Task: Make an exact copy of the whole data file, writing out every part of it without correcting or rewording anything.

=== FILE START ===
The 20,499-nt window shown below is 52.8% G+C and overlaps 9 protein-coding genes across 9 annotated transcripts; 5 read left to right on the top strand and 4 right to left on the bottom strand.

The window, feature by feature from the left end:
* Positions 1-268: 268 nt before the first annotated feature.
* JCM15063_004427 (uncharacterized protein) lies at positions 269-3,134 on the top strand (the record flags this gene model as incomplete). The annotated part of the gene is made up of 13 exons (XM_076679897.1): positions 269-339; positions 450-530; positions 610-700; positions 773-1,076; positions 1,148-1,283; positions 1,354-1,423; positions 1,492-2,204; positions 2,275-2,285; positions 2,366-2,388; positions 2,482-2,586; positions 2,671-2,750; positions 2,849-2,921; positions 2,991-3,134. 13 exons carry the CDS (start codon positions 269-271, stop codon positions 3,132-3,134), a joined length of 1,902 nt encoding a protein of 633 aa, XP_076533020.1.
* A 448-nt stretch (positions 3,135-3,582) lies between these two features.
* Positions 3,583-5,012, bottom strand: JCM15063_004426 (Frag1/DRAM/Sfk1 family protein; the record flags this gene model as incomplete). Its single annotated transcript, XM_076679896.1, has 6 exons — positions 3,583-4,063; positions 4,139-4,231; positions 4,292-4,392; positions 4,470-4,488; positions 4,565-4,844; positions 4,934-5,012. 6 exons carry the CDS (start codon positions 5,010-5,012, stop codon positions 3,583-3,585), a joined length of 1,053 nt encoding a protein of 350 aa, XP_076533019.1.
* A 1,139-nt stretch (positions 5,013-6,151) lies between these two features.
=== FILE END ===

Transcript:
The 20,499-nt window shown below is 52.8% G+C and overlaps 9 protein-coding genes across 9 annotated transcripts; 5 read left to right on the top strand and 4 right to left on the bottom strand.

The window, feature by feature from the left end:
* Positions 1-268: 268 nt before the first annotated feature.
* JCM15063_004427 (uncharacterized protein) lies at positions 269-3,134 on the top strand (the record flags this gene model as incomplete). The annotated part of the gene is made up of 13 exons (XM_076679897.1): positions 269-339; positions 450-530; positions 610-700; positions 773-1,076; positions 1,148-1,283; positions 1,354-1,423; positions 1,492-2,204; positions 2,275-2,285; positions 2,366-2,388; positions 2,482-2,586; positions 2,671-2,750; positions 2,849-2,921; positions 2,991-3,134. 13 exons carry the CDS (start codon positions 269-271, stop codon positions 3,132-3,134), a joined length of 1,902 nt encoding a protein of 633 aa, XP_076533020.1.
* A 448-nt stretch (positions 3,135-3,582) lies between these two features.
* Positions 3,583-5,012, bottom strand: JCM15063_004426 (Frag1/DRAM/Sfk1 family protein; the record flags this gene model as incomplete). Its single annotated transcript, XM_076679896.1, has 6 exons — positions 3,583-4,063; positions 4,139-4,231; positions 4,292-4,392; positions 4,470-4,488; positions 4,565-4,844; positions 4,934-5,012. 6 exons carry the CDS (start codon positions 5,010-5,012, stop codon positions 3,583-3,585), a joined length of 1,053 nt encoding a protein of 350 aa, XP_076533019.1.
* A 1,139-nt stretch (positions 5,013-6,151) lies between these two features.